Mental Health

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Mental Health Information

We all feel stress, sadness, worry or a little out of touch sometimes. But with mental illnesses like depression and anxiety disorder, these feelings don’t let go for days, months or even years. Left untreated, mental illness can ruin lives.

Mental illness affects both adults and children. According to the National Institute of Mental Health (NIMH), one in four adults experiences mental illness in a given year. Clinical depression affects 14.8 million Americans. Bi-polar disorder, or manic depression, affects more than 5.7 million Americans. And while schizophrenia and obsessive-compulsive disorder are less common, they too affect millions every year. Post-traumatic stress disorder (PTSD) is a real concern for our military and others who have experienced trauma.

Young people – especially teenagers – are vulnerable to a variety of mental illness, including depression, anxiety disorder and eating disorders. About 13 percent of children ages 8 to 15 experience severe mental disorders in a given year, according to the NIMH. About 8 percent of teens have a diagnosable anxiety disorder, while 12 percent of adolescent girls and 4.5 percent of adolescent boys experienced a major depressive episode in the past year, according to the Substance Abuse and Mental Health Services Administration.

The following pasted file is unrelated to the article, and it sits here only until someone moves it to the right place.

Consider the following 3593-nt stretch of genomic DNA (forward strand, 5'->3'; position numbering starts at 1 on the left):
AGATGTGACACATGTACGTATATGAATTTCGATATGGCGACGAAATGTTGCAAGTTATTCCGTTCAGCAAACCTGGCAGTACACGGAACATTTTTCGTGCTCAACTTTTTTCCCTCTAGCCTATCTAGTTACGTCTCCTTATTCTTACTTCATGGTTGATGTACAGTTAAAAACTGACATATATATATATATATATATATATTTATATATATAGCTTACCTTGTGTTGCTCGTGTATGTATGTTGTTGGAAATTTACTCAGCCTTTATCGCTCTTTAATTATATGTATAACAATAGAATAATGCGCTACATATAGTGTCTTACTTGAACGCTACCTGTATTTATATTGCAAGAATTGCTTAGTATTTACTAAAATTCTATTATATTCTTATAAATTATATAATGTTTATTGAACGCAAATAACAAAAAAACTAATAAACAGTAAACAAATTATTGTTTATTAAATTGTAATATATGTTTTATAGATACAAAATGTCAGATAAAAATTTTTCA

Fortunately, mental illnesses are treatable. The key to achieving good mental health is recognizing mental illness symptoms and seeking mental illness treatment. Understanding the different types of mental illness and the basics of treatment for mental illness are the first steps in helping yourself, a family member or a friend.

This Mental Health topic includes information, videos and resources to help you understand mental health and options for mental illness treatment. Leading experts, including Ken Duckworth, M.D., medical director of the National Alliance on Mental Illness, provide advice for recognizing teen depression and anxiety in teenagers, as well as tips for how to deal with anxiety.

Living with mental illness can be challenging, but lifestyle changes and mental illness treatment—therapy and medications—can work together to treat an identified disorder and make life more livable.